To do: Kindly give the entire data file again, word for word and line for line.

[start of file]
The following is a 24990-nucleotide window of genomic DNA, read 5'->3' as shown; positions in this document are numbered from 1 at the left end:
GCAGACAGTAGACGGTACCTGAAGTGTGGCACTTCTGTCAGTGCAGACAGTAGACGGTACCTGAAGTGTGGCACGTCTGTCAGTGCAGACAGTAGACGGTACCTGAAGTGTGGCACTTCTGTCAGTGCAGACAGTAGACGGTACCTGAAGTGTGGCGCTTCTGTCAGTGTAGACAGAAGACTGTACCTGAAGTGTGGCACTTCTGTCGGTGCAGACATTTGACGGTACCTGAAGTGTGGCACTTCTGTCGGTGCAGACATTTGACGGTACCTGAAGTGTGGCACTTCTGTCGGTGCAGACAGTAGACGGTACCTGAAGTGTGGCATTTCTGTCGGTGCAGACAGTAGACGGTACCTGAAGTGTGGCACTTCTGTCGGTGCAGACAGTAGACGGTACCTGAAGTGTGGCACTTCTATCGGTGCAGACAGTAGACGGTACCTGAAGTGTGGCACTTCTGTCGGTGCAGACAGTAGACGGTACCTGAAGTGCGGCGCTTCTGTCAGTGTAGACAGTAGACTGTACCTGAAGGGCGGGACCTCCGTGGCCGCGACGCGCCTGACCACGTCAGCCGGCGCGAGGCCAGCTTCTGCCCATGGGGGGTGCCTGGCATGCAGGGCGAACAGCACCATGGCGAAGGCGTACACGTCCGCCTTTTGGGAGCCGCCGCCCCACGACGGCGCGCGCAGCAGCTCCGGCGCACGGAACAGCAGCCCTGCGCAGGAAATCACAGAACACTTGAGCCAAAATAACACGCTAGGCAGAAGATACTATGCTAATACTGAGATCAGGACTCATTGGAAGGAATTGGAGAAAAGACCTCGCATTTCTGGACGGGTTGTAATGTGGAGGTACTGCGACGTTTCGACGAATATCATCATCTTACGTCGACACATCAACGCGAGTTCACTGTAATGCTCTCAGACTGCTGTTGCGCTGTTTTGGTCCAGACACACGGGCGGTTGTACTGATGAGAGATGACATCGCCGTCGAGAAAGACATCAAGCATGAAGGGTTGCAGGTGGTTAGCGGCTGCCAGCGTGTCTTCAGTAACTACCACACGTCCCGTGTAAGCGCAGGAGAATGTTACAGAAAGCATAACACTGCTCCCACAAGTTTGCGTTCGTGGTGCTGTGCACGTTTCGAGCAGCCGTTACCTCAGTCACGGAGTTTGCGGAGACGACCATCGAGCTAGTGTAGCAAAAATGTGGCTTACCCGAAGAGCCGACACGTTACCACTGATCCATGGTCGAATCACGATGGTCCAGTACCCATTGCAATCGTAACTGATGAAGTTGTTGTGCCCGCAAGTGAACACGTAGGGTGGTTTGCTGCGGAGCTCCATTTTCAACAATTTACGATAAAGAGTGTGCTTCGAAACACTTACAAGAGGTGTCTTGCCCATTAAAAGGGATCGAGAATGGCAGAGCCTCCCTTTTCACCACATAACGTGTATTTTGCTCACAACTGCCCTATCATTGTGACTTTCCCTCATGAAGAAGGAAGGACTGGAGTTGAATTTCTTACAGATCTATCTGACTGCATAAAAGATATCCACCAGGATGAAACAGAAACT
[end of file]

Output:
The following is a 24990-nucleotide window of genomic DNA, read 5'->3' as shown; positions in this document are numbered from 1 at the left end:
GCAGACAGTAGACGGTACCTGAAGTGTGGCACTTCTGTCAGTGCAGACAGTAGACGGTACCTGAAGTGTGGCACGTCTGTCAGTGCAGACAGTAGACGGTACCTGAAGTGTGGCACTTCTGTCAGTGCAGACAGTAGACGGTACCTGAAGTGTGGCGCTTCTGTCAGTGTAGACAGAAGACTGTACCTGAAGTGTGGCACTTCTGTCGGTGCAGACATTTGACGGTACCTGAAGTGTGGCACTTCTGTCGGTGCAGACATTTGACGGTACCTGAAGTGTGGCACTTCTGTCGGTGCAGACAGTAGACGGTACCTGAAGTGTGGCATTTCTGTCGGTGCAGACAGTAGACGGTACCTGAAGTGTGGCACTTCTGTCGGTGCAGACAGTAGACGGTACCTGAAGTGTGGCACTTCTATCGGTGCAGACAGTAGACGGTACCTGAAGTGTGGCACTTCTGTCGGTGCAGACAGTAGACGGTACCTGAAGTGCGGCGCTTCTGTCAGTGTAGACAGTAGACTGTACCTGAAGGGCGGGACCTCCGTGGCCGCGACGCGCCTGACCACGTCAGCCGGCGCGAGGCCAGCTTCTGCCCATGGGGGGTGCCTGGCATGCAGGGCGAACAGCACCATGGCGAAGGCGTACACGTCCGCCTTTTGGGAGCCGCCGCCCCACGACGGCGCGCGCAGCAGCTCCGGCGCACGGAACAGCAGCCCTGCGCAGGAAATCACAGAACACTTGAGCCAAAATAACACGCTAGGCAGAAGATACTATGCTAATACTGAGATCAGGACTCATTGGAAGGAATTGGAGAAAAGACCTCGCATTTCTGGACGGGTTGTAATGTGGAGGTACTGCGACGTTTCGACGAATATCATCATCTTACGTCGACACATCAACGCGAGTTCACTGTAATGCTCTCAGACTGCTGTTGCGCTGTTTTGGTCCAGACACACGGGCGGTTGTACTGATGAGAGATGACATCGCCGTCGAGAAAGACATCAAGCATGAAGGGTTGCAGGTGGTTAGCGGCTGCCAGCGTGTCTTCAGTAACTACCACACGTCCCGTGTAAGCGCAGGAGAATGTTACAGAAAGCATAACACTGCTCCCACAAGTTTGCGTTCGTGGTGCTGTGCACGTTTCGAGCAGCCGTTACCTCAGTCACGGAGTTTGCGGAGACGACCATCGAGCTAGTGTAGCAAAAATGTGGCTTACCCGAAGAGCCGACACGTTACCACTGATCCATGGTCGAATCACGATGGTCCAGTACCCATTGCAATCGTAACTGATGAAGTTGTTGTGCCCGCAAGTGAACACGTAGGGTGGTTTGCTGCGGAGCTCCATTTTCAACAATTTACGATAAAGAGTGTGCTTCGAAACACTTACAAGAGGTGTCTTGCCCATTAAAAGGGATCGAGAATGGCAGAGCCTCCCTTTTCACCACATAACGTGTATTTTGCTCACAACTGCCCTATCATTGTGACTTTCCCTCATGAAGAAGGAAGGACTGGAGTTGAATTTCTTACAGATCTATCTGACTGCATAAAAGATATCCACCAGGATGAAACAGAAACT